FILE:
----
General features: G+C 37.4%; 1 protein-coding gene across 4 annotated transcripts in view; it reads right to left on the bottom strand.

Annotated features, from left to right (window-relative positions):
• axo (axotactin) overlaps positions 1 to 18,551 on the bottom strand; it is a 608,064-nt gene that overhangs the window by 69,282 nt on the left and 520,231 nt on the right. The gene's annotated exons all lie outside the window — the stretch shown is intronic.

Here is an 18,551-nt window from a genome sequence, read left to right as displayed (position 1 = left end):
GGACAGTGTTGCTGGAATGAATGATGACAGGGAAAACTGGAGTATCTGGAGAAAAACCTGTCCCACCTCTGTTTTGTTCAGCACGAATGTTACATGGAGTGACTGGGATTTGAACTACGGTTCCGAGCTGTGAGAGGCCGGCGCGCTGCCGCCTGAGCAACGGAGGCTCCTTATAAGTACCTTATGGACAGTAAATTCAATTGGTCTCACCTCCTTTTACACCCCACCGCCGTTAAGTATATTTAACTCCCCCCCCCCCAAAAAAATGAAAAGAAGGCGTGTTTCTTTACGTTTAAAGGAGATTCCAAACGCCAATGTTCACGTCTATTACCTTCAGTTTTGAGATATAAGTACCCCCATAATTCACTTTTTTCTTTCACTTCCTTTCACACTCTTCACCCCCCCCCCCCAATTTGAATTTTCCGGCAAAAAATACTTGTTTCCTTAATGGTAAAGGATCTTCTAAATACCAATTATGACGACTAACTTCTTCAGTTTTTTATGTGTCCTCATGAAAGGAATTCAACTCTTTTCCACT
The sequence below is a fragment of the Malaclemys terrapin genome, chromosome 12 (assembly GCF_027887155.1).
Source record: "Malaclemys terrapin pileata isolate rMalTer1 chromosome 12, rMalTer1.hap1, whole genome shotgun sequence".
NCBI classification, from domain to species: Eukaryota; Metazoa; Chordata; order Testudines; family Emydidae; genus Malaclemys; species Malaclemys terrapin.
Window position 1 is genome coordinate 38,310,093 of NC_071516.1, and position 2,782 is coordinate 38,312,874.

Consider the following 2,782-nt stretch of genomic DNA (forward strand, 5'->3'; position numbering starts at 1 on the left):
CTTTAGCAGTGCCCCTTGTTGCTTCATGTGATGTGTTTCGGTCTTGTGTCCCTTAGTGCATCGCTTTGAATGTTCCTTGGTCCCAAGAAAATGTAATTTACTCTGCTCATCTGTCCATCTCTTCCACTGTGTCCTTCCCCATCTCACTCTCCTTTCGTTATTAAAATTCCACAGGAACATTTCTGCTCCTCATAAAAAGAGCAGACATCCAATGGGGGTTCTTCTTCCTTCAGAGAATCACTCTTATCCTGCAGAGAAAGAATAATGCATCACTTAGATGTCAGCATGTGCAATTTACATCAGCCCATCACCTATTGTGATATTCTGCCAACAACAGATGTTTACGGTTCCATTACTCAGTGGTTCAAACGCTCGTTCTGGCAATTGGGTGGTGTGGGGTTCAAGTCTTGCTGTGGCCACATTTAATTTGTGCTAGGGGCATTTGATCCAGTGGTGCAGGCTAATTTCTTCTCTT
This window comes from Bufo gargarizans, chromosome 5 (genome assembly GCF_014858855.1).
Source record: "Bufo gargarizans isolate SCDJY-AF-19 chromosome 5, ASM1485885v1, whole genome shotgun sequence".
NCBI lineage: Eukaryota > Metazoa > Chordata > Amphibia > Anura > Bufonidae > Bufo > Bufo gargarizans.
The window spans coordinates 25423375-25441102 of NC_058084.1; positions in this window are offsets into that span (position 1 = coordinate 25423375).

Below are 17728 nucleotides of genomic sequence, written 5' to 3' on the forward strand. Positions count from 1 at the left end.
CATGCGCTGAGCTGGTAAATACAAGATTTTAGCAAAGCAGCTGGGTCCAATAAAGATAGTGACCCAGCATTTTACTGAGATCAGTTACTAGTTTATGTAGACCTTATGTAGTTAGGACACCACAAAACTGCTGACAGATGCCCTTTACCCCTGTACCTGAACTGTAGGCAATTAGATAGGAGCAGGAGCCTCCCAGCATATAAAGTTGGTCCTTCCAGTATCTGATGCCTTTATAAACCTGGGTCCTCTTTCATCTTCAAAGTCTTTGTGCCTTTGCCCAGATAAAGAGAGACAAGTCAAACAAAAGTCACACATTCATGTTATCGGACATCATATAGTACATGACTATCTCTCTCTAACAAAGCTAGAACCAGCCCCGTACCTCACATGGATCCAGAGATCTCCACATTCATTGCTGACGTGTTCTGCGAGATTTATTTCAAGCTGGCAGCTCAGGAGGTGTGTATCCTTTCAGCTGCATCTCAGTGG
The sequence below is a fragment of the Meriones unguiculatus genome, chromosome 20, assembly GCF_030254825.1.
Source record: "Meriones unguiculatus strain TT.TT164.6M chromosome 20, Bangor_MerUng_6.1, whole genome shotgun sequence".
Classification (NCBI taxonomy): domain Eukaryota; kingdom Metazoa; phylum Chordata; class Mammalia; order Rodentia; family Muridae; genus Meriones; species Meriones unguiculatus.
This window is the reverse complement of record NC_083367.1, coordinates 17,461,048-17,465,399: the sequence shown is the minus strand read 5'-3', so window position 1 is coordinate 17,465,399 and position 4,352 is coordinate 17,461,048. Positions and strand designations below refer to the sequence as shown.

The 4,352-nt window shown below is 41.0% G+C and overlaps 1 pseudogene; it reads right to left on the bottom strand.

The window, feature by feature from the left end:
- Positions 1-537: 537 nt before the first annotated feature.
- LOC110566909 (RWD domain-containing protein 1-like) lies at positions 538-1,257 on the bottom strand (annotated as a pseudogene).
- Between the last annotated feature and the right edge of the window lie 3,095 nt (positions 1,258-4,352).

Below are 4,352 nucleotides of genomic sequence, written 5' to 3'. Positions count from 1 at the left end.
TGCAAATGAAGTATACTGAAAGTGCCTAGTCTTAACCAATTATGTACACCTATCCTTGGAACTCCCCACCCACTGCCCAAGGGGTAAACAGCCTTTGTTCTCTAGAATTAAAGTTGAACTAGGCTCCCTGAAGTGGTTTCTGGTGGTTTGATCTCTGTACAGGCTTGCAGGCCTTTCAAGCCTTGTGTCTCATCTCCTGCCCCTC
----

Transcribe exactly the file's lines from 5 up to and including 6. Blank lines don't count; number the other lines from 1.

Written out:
GGACAGTGTTGCTGGAATGAATGATGACAGGGAAAACTGGAGTATCTGGAGAAAAACCTGTCCCACCTCTGTTTTGTTCAGCACGAATGTTACATGGAGTGACTGGGATTTGAACTACGGTTCCGAGCTGTGAGAGGCCGGCGCGCTGCCGCCTGAGCAACGGAGGCTCCTTATAAGTACCTTATGGACAGTAAATTCAATTGGTCTCACCTCCTTTTACACCCCACCGCCGTTAAGTATATTTAACTCCCCCCCCCCCAAAAAAATGAAAAGAAGGCGTGTTTCTTTACGTTTAAAGGAGATTCCAAACGCCAATGTTCACGTCTATTACCTTCAGTTTTGAGATATAAGTACCCCCATAATTCACTTTTTTCTTTCACTTCCTTTCACACTCTTCACCCCCCCCCCCCAATTTGAATTTTCCGGCAAAAAATACTTGTTTCCTTAATGGTAAAGGATCTTCTAAATACCAATTATGACGACTAACTTCTTCAGTTTTTTATGTGTCCTCATGAAAGGAATTCAACTCTTTTCCACT
The sequence below is a fragment of the Malaclemys terrapin genome, chromosome 12 (assembly GCF_027887155.1).